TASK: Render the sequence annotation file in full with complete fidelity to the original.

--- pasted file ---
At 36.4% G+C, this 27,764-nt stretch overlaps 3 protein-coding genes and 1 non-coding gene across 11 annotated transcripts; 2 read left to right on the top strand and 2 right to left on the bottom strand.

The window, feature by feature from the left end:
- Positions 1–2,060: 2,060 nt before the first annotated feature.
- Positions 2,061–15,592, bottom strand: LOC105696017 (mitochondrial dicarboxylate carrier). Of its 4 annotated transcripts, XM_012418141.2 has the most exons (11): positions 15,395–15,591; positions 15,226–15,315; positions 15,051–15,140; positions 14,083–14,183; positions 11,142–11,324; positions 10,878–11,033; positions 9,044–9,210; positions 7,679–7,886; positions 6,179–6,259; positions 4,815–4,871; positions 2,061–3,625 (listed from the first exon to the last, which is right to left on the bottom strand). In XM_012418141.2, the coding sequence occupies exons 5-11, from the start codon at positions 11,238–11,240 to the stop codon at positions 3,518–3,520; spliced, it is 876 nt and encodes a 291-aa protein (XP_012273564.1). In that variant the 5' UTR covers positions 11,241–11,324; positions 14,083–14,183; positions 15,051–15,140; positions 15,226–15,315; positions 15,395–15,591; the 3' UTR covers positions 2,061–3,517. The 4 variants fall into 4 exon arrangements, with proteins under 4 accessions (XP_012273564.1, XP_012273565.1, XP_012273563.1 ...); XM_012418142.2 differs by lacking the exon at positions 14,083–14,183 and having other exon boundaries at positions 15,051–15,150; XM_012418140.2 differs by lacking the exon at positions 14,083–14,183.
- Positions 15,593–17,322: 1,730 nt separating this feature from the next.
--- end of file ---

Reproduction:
At 36.4% G+C, this 27,764-nt stretch overlaps 3 protein-coding genes and 1 non-coding gene across 11 annotated transcripts; 2 read left to right on the top strand and 2 right to left on the bottom strand.

The window, feature by feature from the left end:
- Positions 1–2,060: 2,060 nt before the first annotated feature.
- Positions 2,061–15,592, bottom strand: LOC105696017 (mitochondrial dicarboxylate carrier). Of its 4 annotated transcripts, XM_012418141.2 has the most exons (11): positions 15,395–15,591; positions 15,226–15,315; positions 15,051–15,140; positions 14,083–14,183; positions 11,142–11,324; positions 10,878–11,033; positions 9,044–9,210; positions 7,679–7,886; positions 6,179–6,259; positions 4,815–4,871; positions 2,061–3,625 (listed from the first exon to the last, which is right to left on the bottom strand). In XM_012418141.2, the coding sequence occupies exons 5-11, from the start codon at positions 11,238–11,240 to the stop codon at positions 3,518–3,520; spliced, it is 876 nt and encodes a 291-aa protein (XP_012273564.1). In that variant the 5' UTR covers positions 11,241–11,324; positions 14,083–14,183; positions 15,051–15,140; positions 15,226–15,315; positions 15,395–15,591; the 3' UTR covers positions 2,061–3,517. The 4 variants fall into 4 exon arrangements, with proteins under 4 accessions (XP_012273564.1, XP_012273565.1, XP_012273563.1 ...); XM_012418142.2 differs by lacking the exon at positions 14,083–14,183 and having other exon boundaries at positions 15,051–15,150; XM_012418140.2 differs by lacking the exon at positions 14,083–14,183.
- Positions 15,593–17,322: 1,730 nt separating this feature from the next.